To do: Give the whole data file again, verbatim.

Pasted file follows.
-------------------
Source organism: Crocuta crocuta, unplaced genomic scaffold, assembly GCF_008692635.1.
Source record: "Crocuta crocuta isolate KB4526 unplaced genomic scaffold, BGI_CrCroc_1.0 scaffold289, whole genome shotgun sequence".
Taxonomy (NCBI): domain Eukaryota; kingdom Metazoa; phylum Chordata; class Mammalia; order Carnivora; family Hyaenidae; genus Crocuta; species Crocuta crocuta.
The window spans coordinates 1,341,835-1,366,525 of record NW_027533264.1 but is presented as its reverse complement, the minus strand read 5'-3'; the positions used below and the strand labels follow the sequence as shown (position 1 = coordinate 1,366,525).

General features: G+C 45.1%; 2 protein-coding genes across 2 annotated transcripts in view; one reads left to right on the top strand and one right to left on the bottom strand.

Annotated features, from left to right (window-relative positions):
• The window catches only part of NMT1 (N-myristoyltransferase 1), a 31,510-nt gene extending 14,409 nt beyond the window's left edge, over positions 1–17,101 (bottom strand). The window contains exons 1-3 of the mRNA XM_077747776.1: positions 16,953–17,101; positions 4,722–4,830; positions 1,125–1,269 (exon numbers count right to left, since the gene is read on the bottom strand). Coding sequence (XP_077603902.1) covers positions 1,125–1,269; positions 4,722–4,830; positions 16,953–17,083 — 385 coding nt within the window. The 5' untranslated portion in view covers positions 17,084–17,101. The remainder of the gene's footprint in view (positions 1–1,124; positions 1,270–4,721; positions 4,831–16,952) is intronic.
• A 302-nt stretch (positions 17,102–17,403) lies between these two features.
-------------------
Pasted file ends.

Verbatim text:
Source organism: Crocuta crocuta, unplaced genomic scaffold, assembly GCF_008692635.1.
Source record: "Crocuta crocuta isolate KB4526 unplaced genomic scaffold, BGI_CrCroc_1.0 scaffold289, whole genome shotgun sequence".
Taxonomy (NCBI): domain Eukaryota; kingdom Metazoa; phylum Chordata; class Mammalia; order Carnivora; family Hyaenidae; genus Crocuta; species Crocuta crocuta.
The window spans coordinates 1,341,835-1,366,525 of record NW_027533264.1 but is presented as its reverse complement, the minus strand read 5'-3'; the positions used below and the strand labels follow the sequence as shown (position 1 = coordinate 1,366,525).

General features: G+C 45.1%; 2 protein-coding genes across 2 annotated transcripts in view; one reads left to right on the top strand and one right to left on the bottom strand.

Annotated features, from left to right (window-relative positions):
• The window catches only part of NMT1 (N-myristoyltransferase 1), a 31,510-nt gene extending 14,409 nt beyond the window's left edge, over positions 1–17,101 (bottom strand). The window contains exons 1-3 of the mRNA XM_077747776.1: positions 16,953–17,101; positions 4,722–4,830; positions 1,125–1,269 (exon numbers count right to left, since the gene is read on the bottom strand). Coding sequence (XP_077603902.1) covers positions 1,125–1,269; positions 4,722–4,830; positions 16,953–17,083 — 385 coding nt within the window. The 5' untranslated portion in view covers positions 17,084–17,101. The remainder of the gene's footprint in view (positions 1–1,124; positions 1,270–4,721; positions 4,831–16,952) is intronic.
• A 302-nt stretch (positions 17,102–17,403) lies between these two features.